More from Leonardo’s Laptop
Yet more comments from Leonardo’s Laptop, by Ben Schneiderman.
p.149 handshaking evolved from a practice showing the absence of weapons? Clinking of glasses evolved from practice of pouring wine back and forth between glasses to prove it wasn’t poisoned?
p.159 mentions Merck Manual home edition a resource for medical information.
p.209 types of creativity – inspirationalists = AHA!; brainstorming tools: ideafisher, mindmapper; structuralists = more orderly, study previous work, use methodical approach to exhaustively explore possible solutions…spreadsheets, simulations; situationalists = emphasize social context, peers, mentions Csikszentmihalyi who has studied working in the “zone.”
p.212 levels of creativity: everyday, evolutionary, revolutionary.
p.214 megacreativity – collect, relate, create, donate
p.215 peer review is more available to the everyman now. It’s easier to contact experts, find consultants.
p.219 specific tasks to improve creativity: searching, visualizing data and processes, consulting, thinking, exploring solutions, composing, reviewing, dissemination.
p.223 discussing dissemination mentions emailing to few friends…a more gentle approach is to “install your work on a web page” This is a 2002 book… avoiding the B-word (Blog).
p.230 “It seems necessary to address the…arrogance of proposing technology to aid human creativity….critics might say creativity is inherently human and no computer could or should be brought into the process. But technology has always been part of the creative process….creative people often benefit from advance technology to raise their potential and explore new domains.” In Rainbows End, Vinge’s central character Robert Gu often describes his compatriot as semi-literate…or metaliterate…or technoliterate? In Gu’s ‘own time’ the boy would have been an abject failure, but within the technological magic of the story’s setting he can do marvelous things.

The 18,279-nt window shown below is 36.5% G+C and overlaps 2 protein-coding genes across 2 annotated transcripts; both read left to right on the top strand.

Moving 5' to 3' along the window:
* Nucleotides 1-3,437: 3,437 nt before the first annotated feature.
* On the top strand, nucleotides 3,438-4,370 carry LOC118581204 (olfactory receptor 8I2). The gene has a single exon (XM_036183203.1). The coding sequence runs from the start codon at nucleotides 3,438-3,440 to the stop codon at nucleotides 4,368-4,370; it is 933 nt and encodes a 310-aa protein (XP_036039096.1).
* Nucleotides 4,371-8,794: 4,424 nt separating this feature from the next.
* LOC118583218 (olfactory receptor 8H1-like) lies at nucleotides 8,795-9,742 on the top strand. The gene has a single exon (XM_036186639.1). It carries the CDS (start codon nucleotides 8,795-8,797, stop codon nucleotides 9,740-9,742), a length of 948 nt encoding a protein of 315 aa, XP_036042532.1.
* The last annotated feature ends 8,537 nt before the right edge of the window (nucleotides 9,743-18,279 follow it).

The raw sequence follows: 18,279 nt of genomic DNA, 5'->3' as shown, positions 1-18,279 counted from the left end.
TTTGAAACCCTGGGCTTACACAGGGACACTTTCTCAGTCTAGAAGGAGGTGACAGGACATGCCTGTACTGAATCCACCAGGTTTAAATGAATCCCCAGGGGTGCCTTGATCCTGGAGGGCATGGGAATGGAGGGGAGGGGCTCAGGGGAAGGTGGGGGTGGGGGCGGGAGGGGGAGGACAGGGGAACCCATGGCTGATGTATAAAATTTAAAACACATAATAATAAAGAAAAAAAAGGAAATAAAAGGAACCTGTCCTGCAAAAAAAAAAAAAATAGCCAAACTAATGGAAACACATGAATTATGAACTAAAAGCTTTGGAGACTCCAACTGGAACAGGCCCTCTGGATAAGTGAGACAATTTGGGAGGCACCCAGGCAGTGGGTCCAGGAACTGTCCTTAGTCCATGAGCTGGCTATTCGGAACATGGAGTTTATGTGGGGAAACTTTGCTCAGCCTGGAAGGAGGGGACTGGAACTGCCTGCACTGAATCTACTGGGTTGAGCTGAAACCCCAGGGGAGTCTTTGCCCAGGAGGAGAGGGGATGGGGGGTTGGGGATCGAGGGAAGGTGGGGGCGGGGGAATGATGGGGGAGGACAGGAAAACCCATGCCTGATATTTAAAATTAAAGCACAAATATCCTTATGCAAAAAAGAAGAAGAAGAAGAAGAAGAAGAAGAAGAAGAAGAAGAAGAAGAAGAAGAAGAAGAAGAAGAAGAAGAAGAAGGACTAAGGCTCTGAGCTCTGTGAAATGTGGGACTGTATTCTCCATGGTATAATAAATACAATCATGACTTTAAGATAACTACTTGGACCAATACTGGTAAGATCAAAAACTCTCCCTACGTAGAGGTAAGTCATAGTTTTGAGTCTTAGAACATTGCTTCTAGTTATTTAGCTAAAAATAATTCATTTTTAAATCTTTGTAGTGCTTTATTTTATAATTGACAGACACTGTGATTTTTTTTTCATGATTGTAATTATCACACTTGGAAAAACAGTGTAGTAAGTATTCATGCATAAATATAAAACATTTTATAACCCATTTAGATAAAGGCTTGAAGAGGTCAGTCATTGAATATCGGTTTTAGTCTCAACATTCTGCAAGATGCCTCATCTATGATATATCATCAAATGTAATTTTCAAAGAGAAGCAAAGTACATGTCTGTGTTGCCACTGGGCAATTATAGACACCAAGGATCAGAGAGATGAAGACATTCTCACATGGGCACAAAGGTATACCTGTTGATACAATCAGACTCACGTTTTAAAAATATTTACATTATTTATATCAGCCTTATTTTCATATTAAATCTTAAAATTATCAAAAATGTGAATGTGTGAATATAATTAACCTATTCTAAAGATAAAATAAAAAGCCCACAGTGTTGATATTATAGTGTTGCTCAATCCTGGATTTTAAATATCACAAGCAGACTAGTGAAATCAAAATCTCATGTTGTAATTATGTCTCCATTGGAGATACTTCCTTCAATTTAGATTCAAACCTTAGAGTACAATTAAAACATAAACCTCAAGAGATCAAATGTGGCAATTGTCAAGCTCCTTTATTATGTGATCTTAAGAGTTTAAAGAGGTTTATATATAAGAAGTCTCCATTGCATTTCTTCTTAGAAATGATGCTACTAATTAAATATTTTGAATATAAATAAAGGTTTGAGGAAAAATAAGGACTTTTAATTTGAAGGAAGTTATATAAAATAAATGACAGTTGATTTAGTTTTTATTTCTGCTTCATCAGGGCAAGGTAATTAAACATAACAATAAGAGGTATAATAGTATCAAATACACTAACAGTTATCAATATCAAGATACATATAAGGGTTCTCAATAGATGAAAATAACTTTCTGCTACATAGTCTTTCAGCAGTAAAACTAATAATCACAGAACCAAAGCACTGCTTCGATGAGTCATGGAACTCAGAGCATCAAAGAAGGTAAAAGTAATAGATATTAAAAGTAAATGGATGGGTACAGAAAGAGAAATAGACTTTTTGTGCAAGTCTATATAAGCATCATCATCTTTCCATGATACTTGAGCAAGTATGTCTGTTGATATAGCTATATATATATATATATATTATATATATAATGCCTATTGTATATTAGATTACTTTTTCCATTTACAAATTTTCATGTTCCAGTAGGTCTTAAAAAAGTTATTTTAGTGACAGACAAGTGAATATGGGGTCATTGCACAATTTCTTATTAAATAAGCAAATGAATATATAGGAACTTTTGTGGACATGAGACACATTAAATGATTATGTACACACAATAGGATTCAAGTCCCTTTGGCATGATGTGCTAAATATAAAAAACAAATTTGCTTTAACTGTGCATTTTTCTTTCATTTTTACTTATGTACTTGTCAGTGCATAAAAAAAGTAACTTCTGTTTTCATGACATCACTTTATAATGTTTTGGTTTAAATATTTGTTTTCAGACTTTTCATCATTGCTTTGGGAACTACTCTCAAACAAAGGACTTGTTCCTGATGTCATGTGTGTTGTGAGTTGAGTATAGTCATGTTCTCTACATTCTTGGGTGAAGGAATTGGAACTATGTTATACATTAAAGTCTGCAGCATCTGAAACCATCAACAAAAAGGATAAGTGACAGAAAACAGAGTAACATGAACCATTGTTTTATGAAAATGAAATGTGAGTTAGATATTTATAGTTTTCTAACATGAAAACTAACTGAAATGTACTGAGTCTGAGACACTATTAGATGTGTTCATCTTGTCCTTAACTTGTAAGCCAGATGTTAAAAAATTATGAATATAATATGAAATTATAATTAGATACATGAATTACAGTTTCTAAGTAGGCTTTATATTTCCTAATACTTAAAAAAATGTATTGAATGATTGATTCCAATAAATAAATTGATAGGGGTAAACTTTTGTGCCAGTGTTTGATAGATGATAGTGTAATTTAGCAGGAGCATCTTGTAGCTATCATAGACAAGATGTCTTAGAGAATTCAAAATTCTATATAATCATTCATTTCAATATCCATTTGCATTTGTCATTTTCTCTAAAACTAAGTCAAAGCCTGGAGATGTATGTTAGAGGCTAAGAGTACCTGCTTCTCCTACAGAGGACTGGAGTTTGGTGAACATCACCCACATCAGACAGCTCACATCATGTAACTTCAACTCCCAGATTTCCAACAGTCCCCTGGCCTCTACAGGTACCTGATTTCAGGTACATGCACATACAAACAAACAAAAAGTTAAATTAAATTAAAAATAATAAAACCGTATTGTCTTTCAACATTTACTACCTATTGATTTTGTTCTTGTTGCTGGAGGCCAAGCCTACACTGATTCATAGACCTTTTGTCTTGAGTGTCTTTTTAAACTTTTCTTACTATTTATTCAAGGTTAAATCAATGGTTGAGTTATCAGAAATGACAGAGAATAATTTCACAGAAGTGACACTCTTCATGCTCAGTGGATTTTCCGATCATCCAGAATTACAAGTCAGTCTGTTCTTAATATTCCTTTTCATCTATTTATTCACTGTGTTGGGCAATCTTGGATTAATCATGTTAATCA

p.236 Schneiderman rails against Kurzweil’s comments in “The Age of Spiritual Machines”as preposterous. Says he’s using old computing metrics and fails to grasp the centrality of human experience in the new computing. Funny. It’s reminiscent of how Kurzweil complains that his critics can’t see the exponential advance of technology but are stuck in a linear view. Also, in “The Singularity is Near” (or here or here) I read much more of enhanced humans than replacements for humans. Kurzweil’s vision is very much involved in technology as serving human needs. So – this author is arguing where there’s no argument, in fact…p.239, I’m sure I could find these goals of technology in Kurzweil’s books: increase life expectancy, control population growth, reduce homelessness, reduce illiteracy worldwide, reduce automobile accident deaths, increase air quality in major cities, reduce threat of war. And his whole discussion of Leonardo II or 2.0 sounds a lot like Kurzweil’s enhanced humans, with deft use of computers for collecting information…master[ing] a variety of creative support tools….
I found the book interesting but some of the arguments were not really valid and distracted from the flow of the book. The diagrams, the Activity Relationship Tables (ART), were not completely clear to me and felt sort of superfluous, like yet-another-Gartner-Group-matrix-magic-quadrant….well, common to Richard Hunter’s book World without Secrets anyway…or the ubiquitous and oft-misused Venn Diagram. In the end, invoking Leonardo repeatedly at the end of chapters felt like a gimmick and not as insightful as I was hoping it would be.
Entry filed under: Leonardo's Laptop.